Germanic theatre of the bizarre

As the theatre festival continues, I find myself attending plays that I wouldn’t usually consider. That’s the benefit of volunteering. Once the audience is in its seat, the choice is stark – sit outside silently and gaze at Facebook – if there is a sufficiently strong Wifi signal. Or actually see the show.

This evening was at Teachers’ Club on Parnell Square. A pleasant and tastefully appointed venue that as well as the Gay Theatre Festival holds various different events on an on-going basis – such as the Anarchist Bookfair; the Communist Party of Ireland’s AGM; the Vegan Club’s get-togethers – much respect to vegans but I suspect they may be too weak from hunger to party like its 1999 on a regular basis.

Last night’s double bill involved two plays which had no similarity to each other.

The first was a play called ‘Remember Me’ by a Canadian francophone playwright called Michel Tremblay – and was a translation from his 1981 play ‘Les Anciennes Odeurs’ (‘The old stenches’).

It’s set in 1981 but has relocated from Quebec to Ireland, and is a two-hander between a former couple – an English professor and his younger ex – a successful soap opera actor, as they thrash out their relationship and where it all went wrong.

Now it’s a wordy play – oh so many words. And it was a smidge disappointing. The performances themselves were very good – and I have much respect for any actor that can learn that massive volume of text, and still give a decent show. My problem was with the play itself.

It was written at a time when the modern day gay rights movement was in its early years – therefore all the great gay themes of the era were explored in relentless detail – coming out, the importance of being out, how gay relationships are different from straight ones, how parents find it difficult to accept their gay children; how coming out could potentially ruin you.

The problem was that this had been reset in Ireland. Ireland in 1981 where being gay was a life lived completely in the shadows – discussions about coming out simply wouldn’t have happened. Homosexuality was a crime until 1993. In 2016 it seemed strange to present a period piece like this, without putting it into the proper context of the time.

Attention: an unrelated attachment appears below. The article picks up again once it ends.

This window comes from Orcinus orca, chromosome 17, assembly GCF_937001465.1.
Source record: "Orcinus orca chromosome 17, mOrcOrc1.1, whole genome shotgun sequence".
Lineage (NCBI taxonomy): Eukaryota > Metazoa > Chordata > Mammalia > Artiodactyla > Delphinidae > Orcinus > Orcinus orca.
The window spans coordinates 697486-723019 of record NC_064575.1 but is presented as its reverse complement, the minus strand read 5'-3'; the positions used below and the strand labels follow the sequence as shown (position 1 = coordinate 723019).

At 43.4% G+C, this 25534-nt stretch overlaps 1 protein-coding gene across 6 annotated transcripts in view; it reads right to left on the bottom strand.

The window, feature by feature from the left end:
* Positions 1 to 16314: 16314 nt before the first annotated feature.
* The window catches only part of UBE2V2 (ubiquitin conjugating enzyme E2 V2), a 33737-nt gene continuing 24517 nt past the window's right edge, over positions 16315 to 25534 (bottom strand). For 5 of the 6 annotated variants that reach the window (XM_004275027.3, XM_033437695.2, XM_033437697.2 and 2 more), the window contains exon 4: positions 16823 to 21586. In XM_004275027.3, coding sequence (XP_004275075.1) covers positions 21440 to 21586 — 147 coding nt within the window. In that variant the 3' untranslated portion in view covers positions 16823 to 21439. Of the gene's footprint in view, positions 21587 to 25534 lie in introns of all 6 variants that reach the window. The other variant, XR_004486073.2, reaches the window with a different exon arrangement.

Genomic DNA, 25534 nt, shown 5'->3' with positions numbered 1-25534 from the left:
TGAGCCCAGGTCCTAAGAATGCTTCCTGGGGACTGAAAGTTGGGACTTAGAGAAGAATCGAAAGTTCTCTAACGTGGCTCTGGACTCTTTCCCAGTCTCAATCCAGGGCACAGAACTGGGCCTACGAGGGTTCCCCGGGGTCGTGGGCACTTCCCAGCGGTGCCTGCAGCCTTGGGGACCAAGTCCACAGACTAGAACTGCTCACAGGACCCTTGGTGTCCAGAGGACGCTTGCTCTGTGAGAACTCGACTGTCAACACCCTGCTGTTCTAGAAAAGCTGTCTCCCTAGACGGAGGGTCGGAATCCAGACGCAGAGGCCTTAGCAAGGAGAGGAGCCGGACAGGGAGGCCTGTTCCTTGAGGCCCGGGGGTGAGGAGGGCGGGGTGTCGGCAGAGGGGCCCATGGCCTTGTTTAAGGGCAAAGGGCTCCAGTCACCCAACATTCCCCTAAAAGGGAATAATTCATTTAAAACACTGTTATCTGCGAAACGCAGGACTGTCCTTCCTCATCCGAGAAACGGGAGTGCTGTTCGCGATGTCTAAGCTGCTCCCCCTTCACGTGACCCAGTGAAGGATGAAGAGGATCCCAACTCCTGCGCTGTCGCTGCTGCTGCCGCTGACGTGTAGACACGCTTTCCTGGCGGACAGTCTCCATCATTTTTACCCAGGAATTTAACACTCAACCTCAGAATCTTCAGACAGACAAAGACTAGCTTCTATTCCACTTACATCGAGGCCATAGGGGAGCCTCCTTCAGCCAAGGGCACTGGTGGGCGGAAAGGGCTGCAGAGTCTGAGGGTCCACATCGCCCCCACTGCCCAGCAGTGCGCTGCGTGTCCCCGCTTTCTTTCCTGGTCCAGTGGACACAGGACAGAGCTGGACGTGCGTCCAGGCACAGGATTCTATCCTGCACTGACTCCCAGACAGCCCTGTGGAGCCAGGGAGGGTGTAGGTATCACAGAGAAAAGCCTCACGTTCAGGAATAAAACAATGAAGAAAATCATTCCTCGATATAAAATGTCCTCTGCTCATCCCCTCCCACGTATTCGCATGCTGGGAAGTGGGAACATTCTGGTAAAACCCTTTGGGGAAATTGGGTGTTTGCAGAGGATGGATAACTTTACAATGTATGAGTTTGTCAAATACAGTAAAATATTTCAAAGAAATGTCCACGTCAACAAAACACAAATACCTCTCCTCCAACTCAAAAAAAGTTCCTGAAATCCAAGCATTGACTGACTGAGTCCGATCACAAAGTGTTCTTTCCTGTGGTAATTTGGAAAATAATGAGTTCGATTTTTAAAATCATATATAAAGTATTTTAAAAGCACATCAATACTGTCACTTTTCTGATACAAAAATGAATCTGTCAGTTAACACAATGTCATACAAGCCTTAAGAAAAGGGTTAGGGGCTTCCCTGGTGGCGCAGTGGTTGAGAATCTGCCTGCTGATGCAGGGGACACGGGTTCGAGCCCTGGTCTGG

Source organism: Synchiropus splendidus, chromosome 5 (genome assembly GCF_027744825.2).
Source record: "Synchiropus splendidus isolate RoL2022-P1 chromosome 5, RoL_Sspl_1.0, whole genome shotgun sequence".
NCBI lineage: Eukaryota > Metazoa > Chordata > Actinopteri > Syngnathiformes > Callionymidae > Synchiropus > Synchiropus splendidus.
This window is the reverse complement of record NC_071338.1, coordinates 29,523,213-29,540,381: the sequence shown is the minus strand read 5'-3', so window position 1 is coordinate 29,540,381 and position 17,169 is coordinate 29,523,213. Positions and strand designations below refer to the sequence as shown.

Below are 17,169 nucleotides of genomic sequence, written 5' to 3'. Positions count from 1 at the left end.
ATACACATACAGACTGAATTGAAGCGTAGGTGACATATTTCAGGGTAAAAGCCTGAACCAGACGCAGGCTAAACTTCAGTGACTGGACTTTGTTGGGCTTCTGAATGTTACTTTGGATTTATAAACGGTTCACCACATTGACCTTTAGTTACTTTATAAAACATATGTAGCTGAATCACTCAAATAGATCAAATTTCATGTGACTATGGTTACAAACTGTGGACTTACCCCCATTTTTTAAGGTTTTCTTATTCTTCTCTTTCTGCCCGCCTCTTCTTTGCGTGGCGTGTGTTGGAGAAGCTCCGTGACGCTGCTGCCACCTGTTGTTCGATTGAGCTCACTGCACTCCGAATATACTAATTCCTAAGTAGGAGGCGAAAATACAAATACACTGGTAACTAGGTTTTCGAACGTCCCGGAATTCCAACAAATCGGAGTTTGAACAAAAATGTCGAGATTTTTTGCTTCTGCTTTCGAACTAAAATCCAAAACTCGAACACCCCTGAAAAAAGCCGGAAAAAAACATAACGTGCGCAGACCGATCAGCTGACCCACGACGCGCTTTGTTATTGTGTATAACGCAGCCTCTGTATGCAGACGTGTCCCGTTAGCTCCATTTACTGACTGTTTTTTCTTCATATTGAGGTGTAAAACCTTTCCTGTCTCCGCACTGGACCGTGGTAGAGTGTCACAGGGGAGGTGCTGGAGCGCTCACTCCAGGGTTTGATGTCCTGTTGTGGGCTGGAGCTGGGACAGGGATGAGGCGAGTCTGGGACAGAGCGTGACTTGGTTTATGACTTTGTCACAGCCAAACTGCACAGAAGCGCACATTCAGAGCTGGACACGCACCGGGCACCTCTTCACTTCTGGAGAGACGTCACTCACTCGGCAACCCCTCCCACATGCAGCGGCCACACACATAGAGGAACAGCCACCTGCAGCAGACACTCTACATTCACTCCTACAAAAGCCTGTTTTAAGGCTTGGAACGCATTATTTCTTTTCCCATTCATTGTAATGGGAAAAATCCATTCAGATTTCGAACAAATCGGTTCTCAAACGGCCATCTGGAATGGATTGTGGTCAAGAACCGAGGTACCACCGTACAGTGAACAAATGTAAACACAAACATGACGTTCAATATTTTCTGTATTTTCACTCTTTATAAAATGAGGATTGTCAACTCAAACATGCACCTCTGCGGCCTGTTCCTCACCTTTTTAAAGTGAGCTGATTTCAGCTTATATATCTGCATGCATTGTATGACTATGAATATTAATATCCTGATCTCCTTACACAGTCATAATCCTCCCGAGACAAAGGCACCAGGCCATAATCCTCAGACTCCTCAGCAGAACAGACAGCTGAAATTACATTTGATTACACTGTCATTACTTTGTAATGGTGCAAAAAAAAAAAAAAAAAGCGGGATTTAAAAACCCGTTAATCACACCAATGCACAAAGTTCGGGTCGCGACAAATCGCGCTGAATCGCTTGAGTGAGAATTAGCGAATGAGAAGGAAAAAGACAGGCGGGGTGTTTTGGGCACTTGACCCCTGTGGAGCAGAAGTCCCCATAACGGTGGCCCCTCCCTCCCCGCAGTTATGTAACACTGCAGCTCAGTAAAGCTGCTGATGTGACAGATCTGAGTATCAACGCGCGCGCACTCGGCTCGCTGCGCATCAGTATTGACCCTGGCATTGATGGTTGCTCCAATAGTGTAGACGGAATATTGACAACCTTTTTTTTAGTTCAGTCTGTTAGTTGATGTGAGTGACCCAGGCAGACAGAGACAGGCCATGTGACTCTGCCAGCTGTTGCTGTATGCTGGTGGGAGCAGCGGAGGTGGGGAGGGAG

It was all a bit jarring – it sort of reminded me of ‘The Astonished Heart’ by Noel Coward – a play I appeared in some years ago. This was probably the most difficult role I ever played. It was set in the 1930s. Christian is a shrink; Barbara is his fluttering wife; Leonora is her old school chum who arrives after a long absence and has a steamy affair with Christian leading to inevitable tragedy. The version we did updated the action to 2013, and fluttering Barbara was now a man – Baz who is in a same sex marriage to Christian who still has the steamy affair with Leonora.

I played Baz. Well of course I did.

While the idea of updating the setting was a good one, the problem was that the script (and my role in particular) was still written from the perspective of a 1930s housewife, contemplating the scandal and uncertain future a divorce would mean for her. It all sounded a bit unconvincing to my 21st century ears. This play was reviewed – and it was a review of fire and brimstone which singled me out as the weakest link. I still jolt awake with the sweats, on occasion, when I think about it.

The 2nd play was called ‘Sex Maniac: Anarchist Theatre for the Mentally Unhinged’ – a German play.

Well I say ‘play’, but I suppose a more accurate description would be that it was an art installation involving video and performance art.

It was all very modern.

So modern in fact, that old fashioned notions such as a plot or a script were abolished.

Before it began, Herr Direktor issued strict warnings that told us that if anyone was caught filming the performance would be stopped – as the actor’s anonymity needed to be protected. What? What? What?

The set involved the stage floor, wall and ceiling covered in tarpaulin with a video screen at the back of the stage. The naked actor appeared on stage (and on screen simultaneously), and he proceeded to shriek and shout various lines of unrelated text – which appeared onscreen as he uttered them. All were somehow related to the inner workings of his supposedly sick mind. Some props involved were socks, whipped cream; a doughnut (which he pleasured); an apple (which he pleasured); a piece of raw liver (which he pleasured). He was smeared in black handprints. He moved among the audience. He screamed. A lot.

I was the sole occupant of the front row. Every time he ventured out to meet his public I prayed to Dolly Parton that he’d ignore me. I love being on stage, but this evening I was perfectly content to remain a spectator. I think my glittery volunteer badge protected me.

There was a heavy cacophony of loud industrial noise for the finale – which I won’t spoil for you.

It was all mucho bizarro. The audience was a little bit discombobulated. Myself and a fellow volunteer seemed to agree subconsciously about halfway through the show, that this stereotype of Germans having no sense of humour is nonsense, and that this was a dark comedy, and we sat back and chortled our way through the rest of the show.

And strangely enough, as insane as the show was – it was entertaining. Memorable for sure.

I hope the actor and director cleaned the stage after the show was over. It wouldn’t seem fair to leave it to the cleaning staff. Although I suppose the tarpaulin onstage wasn’t just for visual effect.

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